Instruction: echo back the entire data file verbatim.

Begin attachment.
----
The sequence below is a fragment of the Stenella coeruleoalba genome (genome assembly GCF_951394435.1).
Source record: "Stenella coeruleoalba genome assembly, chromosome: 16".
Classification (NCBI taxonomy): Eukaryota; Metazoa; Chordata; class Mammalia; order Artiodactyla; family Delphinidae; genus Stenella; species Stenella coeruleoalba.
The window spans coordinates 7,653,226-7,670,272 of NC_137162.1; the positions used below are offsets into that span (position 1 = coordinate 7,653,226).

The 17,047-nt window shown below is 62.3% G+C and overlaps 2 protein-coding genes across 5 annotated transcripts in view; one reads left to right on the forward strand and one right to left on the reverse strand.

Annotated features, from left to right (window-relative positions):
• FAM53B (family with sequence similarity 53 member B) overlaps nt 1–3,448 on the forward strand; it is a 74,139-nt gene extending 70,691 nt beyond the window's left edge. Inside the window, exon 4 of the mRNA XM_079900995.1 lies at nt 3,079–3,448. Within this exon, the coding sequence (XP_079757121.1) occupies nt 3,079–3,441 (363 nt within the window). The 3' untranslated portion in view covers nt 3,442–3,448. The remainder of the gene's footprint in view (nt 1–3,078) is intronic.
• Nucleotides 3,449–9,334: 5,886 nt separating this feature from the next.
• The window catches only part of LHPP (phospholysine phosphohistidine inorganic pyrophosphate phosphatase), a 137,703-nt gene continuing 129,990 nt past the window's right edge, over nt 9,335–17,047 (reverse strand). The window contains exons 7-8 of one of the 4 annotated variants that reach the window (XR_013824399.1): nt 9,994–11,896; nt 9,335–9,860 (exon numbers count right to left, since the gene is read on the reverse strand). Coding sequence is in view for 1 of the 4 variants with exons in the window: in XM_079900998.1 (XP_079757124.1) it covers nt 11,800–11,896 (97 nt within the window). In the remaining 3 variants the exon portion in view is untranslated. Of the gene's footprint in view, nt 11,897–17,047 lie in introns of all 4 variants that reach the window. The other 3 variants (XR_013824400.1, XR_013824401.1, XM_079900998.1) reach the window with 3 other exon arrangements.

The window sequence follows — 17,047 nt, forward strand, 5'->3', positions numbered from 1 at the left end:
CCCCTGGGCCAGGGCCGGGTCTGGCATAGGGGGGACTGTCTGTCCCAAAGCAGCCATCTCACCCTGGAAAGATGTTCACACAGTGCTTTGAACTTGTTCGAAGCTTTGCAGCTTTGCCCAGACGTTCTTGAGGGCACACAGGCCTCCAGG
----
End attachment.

The sequence below is a fragment of the Stenella coeruleoalba genome (genome assembly GCF_951394435.1).
Source record: "Stenella coeruleoalba genome assembly, chromosome: 16".
Classification (NCBI taxonomy): Eukaryota; Metazoa; Chordata; class Mammalia; order Artiodactyla; family Delphinidae; genus Stenella; species Stenella coeruleoalba.
The window spans coordinates 7,653,226-7,670,272 of NC_137162.1; the positions used below are offsets into that span (position 1 = coordinate 7,653,226).

The 17,047-nt window shown below is 62.3% G+C and overlaps 2 protein-coding genes across 5 annotated transcripts in view; one reads left to right on the forward strand and one right to left on the reverse strand.

Annotated features, from left to right (window-relative positions):
• FAM53B (family with sequence similarity 53 member B) overlaps nt 1–3,448 on the forward strand; it is a 74,139-nt gene extending 70,691 nt beyond the window's left edge. Inside the window, exon 4 of the mRNA XM_079900995.1 lies at nt 3,079–3,448. Within this exon, the coding sequence (XP_079757121.1) occupies nt 3,079–3,441 (363 nt within the window). The 3' untranslated portion in view covers nt 3,442–3,448. The remainder of the gene's footprint in view (nt 1–3,078) is intronic.
• Nucleotides 3,449–9,334: 5,886 nt separating this feature from the next.
• The window catches only part of LHPP (phospholysine phosphohistidine inorganic pyrophosphate phosphatase), a 137,703-nt gene continuing 129,990 nt past the window's right edge, over nt 9,335–17,047 (reverse strand). The window contains exons 7-8 of one of the 4 annotated variants that reach the window (XR_013824399.1): nt 9,994–11,896; nt 9,335–9,860 (exon numbers count right to left, since the gene is read on the reverse strand). Coding sequence is in view for 1 of the 4 variants with exons in the window: in XM_079900998.1 (XP_079757124.1) it covers nt 11,800–11,896 (97 nt within the window). In the remaining 3 variants the exon portion in view is untranslated. Of the gene's footprint in view, nt 11,897–17,047 lie in introns of all 4 variants that reach the window. The other 3 variants (XR_013824400.1, XR_013824401.1, XM_079900998.1) reach the window with 3 other exon arrangements.

The window sequence follows — 17,047 nt, forward strand, 5'->3', positions numbered from 1 at the left end:
CCCCTGGGCCAGGGCCGGGTCTGGCATAGGGGGGACTGTCTGTCCCAAAGCAGCCATCTCACCCTGGAAAGATGTTCACACAGTGCTTTGAACTTGTTCGAAGCTTTGCAGCTTTGCCCAGACGTTCTTGAGGGCACACAGGCCTCCAGG